I removed the cumbersome Aquaman model from the water spout and attached it to a base of green stuff sculpted to look like water (I can handle that much). Now it looks like the water is moving with him. Then I painted the model to resemble Water Wizard.

Hi running pose actually looks pretty accurate. I only have to face him away from any hero model since Water Wizard often flees. I don’t have a Daredevil-like sense of touch, so I couldn’t tell if the diagonal slash on Quicksilver’s costume was raised or if it was just a painted on until I painted over it. Turns out it’s actually part of the sculpt, which is unfortunate, as you can still barely see it through my paint. Also, I now have a headless Weather Wizard where my headless Quicksilver used to be.

Forgotten Heroes 2018 submission 1: complete!

 

 

Gaslands 5: Sunday!!! Sunday!!! SUNDAAAAAAY!!!!!!!

I’m unsure about the rest of the world, but those of us who live in the USA periodically have these things come to town called “Monster Truck Rallies.” Basically, they fill an arena with loose mud and junk cars and unleash monster trucks to crush, spindle and mutilate everything they possibly can in the span of a few hours or so.

It’s not my thing. At all. Then again, not everyone likes bagpipes, so YMMV. Different strokes, as they say. Live and let live. Judge not lest ye be judged, and all that.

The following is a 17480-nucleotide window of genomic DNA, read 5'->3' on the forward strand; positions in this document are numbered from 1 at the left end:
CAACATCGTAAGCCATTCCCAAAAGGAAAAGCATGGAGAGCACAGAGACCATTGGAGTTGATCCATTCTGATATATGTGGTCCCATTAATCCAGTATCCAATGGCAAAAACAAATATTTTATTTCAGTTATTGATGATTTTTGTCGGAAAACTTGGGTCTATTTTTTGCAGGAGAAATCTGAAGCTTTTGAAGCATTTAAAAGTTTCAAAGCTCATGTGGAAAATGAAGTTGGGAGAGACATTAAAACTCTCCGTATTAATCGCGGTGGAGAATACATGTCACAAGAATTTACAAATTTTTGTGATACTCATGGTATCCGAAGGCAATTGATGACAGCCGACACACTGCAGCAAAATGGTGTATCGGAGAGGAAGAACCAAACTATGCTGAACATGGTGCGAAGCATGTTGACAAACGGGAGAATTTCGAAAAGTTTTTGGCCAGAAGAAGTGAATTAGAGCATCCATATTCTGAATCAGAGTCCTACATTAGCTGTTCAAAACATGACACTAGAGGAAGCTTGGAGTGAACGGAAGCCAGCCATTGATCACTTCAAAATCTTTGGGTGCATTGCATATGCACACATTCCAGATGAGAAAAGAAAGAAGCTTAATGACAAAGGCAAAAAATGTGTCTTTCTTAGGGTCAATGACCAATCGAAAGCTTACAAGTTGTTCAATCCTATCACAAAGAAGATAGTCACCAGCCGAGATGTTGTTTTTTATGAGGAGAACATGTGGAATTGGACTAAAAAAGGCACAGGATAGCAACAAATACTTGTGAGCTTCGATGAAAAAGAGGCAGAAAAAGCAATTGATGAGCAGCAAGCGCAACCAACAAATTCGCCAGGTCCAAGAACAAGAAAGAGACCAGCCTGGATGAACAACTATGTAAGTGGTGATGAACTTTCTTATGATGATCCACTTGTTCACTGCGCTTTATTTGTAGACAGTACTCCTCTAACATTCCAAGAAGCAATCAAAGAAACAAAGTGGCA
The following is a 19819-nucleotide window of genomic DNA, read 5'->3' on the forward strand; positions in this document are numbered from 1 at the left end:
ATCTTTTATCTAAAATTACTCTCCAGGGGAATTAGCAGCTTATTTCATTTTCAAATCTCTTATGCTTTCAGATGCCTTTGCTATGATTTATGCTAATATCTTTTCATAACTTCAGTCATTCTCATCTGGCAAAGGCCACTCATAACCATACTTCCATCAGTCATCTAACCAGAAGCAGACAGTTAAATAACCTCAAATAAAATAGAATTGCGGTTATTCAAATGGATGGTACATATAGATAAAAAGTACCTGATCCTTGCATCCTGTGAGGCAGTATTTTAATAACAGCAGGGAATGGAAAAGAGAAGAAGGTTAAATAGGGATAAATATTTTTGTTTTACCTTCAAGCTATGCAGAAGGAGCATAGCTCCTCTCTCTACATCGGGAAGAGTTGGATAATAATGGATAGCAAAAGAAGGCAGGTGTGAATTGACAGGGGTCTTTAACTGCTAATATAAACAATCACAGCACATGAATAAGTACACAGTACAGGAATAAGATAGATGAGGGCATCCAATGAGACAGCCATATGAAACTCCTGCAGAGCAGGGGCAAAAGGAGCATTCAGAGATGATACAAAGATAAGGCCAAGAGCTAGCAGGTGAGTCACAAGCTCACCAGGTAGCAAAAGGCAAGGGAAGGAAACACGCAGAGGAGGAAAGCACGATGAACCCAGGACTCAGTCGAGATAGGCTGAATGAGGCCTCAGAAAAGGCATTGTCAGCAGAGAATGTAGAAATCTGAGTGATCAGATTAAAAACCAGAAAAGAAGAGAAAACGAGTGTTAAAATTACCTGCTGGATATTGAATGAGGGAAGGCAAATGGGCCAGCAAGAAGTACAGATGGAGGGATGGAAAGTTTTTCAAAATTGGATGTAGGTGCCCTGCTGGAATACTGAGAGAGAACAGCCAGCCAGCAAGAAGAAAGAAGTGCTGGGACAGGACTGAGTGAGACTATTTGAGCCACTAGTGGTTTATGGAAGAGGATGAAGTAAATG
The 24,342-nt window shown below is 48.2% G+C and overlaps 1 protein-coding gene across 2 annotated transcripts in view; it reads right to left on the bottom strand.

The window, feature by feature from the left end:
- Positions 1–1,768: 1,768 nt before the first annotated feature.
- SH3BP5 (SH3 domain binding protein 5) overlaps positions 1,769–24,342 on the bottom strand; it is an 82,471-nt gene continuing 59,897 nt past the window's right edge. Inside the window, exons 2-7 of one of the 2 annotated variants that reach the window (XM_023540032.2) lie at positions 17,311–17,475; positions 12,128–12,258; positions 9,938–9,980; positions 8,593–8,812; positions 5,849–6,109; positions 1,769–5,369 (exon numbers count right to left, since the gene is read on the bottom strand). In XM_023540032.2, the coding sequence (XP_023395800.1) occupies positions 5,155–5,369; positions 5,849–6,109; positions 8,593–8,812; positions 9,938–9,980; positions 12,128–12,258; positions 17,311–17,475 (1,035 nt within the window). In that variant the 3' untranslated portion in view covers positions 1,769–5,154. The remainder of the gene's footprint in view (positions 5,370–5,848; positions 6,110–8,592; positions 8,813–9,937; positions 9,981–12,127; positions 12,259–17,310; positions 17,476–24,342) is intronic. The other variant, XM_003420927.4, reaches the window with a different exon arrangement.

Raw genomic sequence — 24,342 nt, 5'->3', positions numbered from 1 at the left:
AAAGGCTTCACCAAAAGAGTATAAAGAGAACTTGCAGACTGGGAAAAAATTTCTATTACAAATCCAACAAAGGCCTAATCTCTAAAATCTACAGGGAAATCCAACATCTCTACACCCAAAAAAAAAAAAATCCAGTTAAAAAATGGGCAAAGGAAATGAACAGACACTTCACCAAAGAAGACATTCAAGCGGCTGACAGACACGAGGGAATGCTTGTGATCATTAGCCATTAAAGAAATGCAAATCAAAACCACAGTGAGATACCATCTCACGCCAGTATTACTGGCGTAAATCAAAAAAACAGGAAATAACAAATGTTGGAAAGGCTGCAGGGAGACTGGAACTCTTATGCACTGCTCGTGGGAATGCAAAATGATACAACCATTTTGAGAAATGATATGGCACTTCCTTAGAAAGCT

Often, these monster truck rallies are accompanied by loud music and scantily-clad women and are usually hosted by local radio personalities or former WWE or NASCAR “superstars”. As the title of this post implies, these events tend to take place on a certain day of the week. Watch this video, which is a parody (but isn’t far off the mark), and you’ll get the idea.

Sponsors include Bass Pro Shops, Wal-Mart and Bud Light. Priceless. (I know I said I wouldn’t judge. I lied.)

You can find actual monster truck commercials elsewhere on YouTube, lest you think I’m being unduly critical. (Here’s one.) In short, it’s shitkicker heaven; a pageant of redneckery that I believe is somewhat unique to America. It is less popular in the region where I live than in other parts of the country, and it’s not something that has ever interested me in the slightest.

Until now.

Ladies and gentlemen of the wasteland: I present my Gaslands Monster Truck: Rock-n-rolla!!!!